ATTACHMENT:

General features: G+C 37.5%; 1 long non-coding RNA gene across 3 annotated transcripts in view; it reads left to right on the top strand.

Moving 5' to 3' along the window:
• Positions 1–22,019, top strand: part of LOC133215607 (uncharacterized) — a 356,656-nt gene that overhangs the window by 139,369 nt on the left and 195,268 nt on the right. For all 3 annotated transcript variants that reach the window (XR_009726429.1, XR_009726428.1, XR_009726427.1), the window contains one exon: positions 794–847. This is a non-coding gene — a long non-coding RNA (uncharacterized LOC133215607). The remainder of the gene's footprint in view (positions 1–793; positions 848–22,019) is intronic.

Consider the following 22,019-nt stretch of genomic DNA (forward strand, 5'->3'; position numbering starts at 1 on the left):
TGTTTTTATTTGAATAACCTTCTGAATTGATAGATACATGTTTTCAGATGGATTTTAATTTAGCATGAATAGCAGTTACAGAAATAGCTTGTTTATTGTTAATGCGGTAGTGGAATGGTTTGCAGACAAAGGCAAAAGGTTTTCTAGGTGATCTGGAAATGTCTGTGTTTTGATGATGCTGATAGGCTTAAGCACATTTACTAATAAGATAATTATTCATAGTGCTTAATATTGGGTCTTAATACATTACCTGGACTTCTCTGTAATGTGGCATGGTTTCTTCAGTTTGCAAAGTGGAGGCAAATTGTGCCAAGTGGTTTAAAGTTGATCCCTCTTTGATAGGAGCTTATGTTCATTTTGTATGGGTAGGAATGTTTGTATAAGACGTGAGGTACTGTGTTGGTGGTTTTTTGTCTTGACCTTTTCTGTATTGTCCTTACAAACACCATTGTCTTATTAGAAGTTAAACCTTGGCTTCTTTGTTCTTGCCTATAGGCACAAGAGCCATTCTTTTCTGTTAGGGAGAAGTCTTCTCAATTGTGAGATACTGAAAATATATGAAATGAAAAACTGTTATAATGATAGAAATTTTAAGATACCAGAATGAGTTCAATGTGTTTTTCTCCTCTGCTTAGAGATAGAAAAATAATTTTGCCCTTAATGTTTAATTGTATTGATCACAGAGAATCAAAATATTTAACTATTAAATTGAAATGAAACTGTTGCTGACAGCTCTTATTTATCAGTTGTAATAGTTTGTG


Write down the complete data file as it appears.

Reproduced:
General features: G+C 37.5%; 1 long non-coding RNA gene across 3 annotated transcripts in view; it reads left to right on the top strand.

Moving 5' to 3' along the window:
• Positions 1–22,019, top strand: part of LOC133215607 (uncharacterized) — a 356,656-nt gene that overhangs the window by 139,369 nt on the left and 195,268 nt on the right. For all 3 annotated transcript variants that reach the window (XR_009726429.1, XR_009726428.1, XR_009726427.1), the window contains one exon: positions 794–847. This is a non-coding gene — a long non-coding RNA (uncharacterized LOC133215607). The remainder of the gene's footprint in view (positions 1–793; positions 848–22,019) is intronic.

Consider the following 22,019-nt stretch of genomic DNA (forward strand, 5'->3'; position numbering starts at 1 on the left):
TGTTTTTATTTGAATAACCTTCTGAATTGATAGATACATGTTTTCAGATGGATTTTAATTTAGCATGAATAGCAGTTACAGAAATAGCTTGTTTATTGTTAATGCGGTAGTGGAATGGTTTGCAGACAAAGGCAAAAGGTTTTCTAGGTGATCTGGAAATGTCTGTGTTTTGATGATGCTGATAGGCTTAAGCACATTTACTAATAAGATAATTATTCATAGTGCTTAATATTGGGTCTTAATACATTACCTGGACTTCTCTGTAATGTGGCATGGTTTCTTCAGTTTGCAAAGTGGAGGCAAATTGTGCCAAGTGGTTTAAAGTTGATCCCTCTTTGATAGGAGCTTATGTTCATTTTGTATGGGTAGGAATGTTTGTATAAGACGTGAGGTACTGTGTTGGTGGTTTTTTGTCTTGACCTTTTCTGTATTGTCCTTACAAACACCATTGTCTTATTAGAAGTTAAACCTTGGCTTCTTTGTTCTTGCCTATAGGCACAAGAGCCATTCTTTTCTGTTAGGGAGAAGTCTTCTCAATTGTGAGATACTGAAAATATATGAAATGAAAAACTGTTATAATGATAGAAATTTTAAGATACCAGAATGAGTTCAATGTGTTTTTCTCCTCTGCTTAGAGATAGAAAAATAATTTTGCCCTTAATGTTTAATTGTATTGATCACAGAGAATCAAAATATTTAACTATTAAATTGAAATGAAACTGTTGCTGACAGCTCTTATTTATCAGTTGTAATAGTTTGTG